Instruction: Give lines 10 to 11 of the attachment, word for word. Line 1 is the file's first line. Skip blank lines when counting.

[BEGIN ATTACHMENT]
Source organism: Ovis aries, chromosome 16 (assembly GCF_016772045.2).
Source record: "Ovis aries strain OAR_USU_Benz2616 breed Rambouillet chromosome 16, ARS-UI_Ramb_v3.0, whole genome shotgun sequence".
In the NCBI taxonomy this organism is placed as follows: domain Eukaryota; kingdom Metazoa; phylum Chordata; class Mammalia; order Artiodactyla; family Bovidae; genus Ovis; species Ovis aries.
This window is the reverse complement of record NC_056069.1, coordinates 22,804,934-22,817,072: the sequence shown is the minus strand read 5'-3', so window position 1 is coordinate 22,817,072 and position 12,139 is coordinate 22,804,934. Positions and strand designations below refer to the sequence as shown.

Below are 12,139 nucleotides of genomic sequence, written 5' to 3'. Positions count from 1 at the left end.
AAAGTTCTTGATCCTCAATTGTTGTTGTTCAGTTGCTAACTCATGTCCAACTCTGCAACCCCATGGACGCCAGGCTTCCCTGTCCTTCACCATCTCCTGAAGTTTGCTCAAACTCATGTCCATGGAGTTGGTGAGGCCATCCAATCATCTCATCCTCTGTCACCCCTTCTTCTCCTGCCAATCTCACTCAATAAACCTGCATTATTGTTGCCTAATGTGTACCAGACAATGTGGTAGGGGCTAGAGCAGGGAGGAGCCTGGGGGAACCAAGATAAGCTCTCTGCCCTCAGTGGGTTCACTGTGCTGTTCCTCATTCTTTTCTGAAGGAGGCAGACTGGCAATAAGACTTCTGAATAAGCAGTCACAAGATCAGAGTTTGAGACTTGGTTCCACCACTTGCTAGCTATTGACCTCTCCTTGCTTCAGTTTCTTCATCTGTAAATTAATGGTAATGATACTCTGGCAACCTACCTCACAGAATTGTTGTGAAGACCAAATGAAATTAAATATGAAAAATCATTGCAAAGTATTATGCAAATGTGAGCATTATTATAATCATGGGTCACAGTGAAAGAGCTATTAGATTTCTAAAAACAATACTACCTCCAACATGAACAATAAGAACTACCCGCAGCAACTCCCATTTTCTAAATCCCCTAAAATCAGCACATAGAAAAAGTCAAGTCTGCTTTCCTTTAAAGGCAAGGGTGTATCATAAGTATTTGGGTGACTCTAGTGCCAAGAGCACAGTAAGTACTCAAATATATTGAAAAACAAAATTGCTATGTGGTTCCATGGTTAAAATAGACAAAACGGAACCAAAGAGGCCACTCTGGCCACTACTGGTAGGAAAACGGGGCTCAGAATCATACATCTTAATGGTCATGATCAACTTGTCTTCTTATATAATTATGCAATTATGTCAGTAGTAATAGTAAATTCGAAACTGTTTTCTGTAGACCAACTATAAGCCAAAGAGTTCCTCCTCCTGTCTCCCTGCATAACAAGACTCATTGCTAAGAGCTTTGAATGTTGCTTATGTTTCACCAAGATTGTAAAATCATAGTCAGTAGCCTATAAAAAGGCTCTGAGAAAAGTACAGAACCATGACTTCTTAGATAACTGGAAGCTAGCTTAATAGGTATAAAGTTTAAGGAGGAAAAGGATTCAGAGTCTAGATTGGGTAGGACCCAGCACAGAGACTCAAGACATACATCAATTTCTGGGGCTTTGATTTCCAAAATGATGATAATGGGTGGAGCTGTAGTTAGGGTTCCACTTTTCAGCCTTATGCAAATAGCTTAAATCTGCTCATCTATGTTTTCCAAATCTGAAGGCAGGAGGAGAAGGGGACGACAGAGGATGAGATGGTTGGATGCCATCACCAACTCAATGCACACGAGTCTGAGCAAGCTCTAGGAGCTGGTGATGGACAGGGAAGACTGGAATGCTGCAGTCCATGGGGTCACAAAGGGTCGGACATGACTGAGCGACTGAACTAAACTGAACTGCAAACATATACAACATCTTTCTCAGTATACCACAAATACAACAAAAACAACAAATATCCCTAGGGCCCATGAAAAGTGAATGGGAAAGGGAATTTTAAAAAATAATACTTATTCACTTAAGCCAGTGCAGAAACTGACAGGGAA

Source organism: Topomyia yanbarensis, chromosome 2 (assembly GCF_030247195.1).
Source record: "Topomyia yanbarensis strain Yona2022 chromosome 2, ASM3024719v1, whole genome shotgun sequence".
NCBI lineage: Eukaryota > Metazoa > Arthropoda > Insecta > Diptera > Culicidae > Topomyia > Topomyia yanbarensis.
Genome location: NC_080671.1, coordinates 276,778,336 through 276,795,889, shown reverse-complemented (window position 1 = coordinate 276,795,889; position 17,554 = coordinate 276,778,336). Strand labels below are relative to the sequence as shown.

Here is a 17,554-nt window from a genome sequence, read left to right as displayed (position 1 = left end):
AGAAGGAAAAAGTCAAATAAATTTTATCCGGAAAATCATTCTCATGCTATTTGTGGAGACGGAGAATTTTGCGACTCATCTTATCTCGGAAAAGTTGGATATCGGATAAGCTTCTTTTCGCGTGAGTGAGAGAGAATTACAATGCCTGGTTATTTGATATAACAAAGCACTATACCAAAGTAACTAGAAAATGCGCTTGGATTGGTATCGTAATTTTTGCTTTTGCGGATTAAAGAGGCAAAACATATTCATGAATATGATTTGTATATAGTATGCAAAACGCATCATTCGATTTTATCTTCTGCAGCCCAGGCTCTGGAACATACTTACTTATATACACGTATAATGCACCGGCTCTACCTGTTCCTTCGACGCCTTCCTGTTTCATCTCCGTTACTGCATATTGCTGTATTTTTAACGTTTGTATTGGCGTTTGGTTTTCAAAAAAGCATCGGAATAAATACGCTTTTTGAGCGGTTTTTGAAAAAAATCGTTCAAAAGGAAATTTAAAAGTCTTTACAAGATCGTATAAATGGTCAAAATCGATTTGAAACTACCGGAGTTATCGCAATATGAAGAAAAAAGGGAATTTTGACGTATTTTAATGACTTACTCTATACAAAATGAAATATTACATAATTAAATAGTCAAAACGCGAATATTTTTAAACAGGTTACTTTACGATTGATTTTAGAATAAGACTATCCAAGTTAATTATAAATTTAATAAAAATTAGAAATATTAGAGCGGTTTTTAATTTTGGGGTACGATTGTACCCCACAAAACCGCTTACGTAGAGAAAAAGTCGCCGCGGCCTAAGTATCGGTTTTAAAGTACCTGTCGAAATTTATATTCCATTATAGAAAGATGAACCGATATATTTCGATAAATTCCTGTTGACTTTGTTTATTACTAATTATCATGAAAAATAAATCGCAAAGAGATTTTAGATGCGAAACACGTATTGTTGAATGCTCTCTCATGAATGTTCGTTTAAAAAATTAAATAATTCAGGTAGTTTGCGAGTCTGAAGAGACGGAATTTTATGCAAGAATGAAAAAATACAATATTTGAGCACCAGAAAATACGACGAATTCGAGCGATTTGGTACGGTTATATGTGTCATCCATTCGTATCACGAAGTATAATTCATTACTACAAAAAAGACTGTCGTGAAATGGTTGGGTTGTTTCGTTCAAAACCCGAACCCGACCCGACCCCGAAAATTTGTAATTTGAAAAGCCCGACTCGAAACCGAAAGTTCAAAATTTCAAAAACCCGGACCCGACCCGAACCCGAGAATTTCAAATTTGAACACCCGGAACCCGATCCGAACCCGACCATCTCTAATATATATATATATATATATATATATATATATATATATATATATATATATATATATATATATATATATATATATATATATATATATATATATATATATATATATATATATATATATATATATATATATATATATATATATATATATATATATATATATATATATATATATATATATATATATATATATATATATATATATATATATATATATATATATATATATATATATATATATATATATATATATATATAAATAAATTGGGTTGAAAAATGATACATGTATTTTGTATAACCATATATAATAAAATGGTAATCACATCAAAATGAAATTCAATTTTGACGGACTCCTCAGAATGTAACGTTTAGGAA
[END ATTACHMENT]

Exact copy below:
Genome location: NC_080671.1, coordinates 276,778,336 through 276,795,889, shown reverse-complemented (window position 1 = coordinate 276,795,889; position 17,554 = coordinate 276,778,336). Strand labels below are relative to the sequence as shown.

Here is a 17,554-nt window from a genome sequence, read left to right as displayed (position 1 = left end):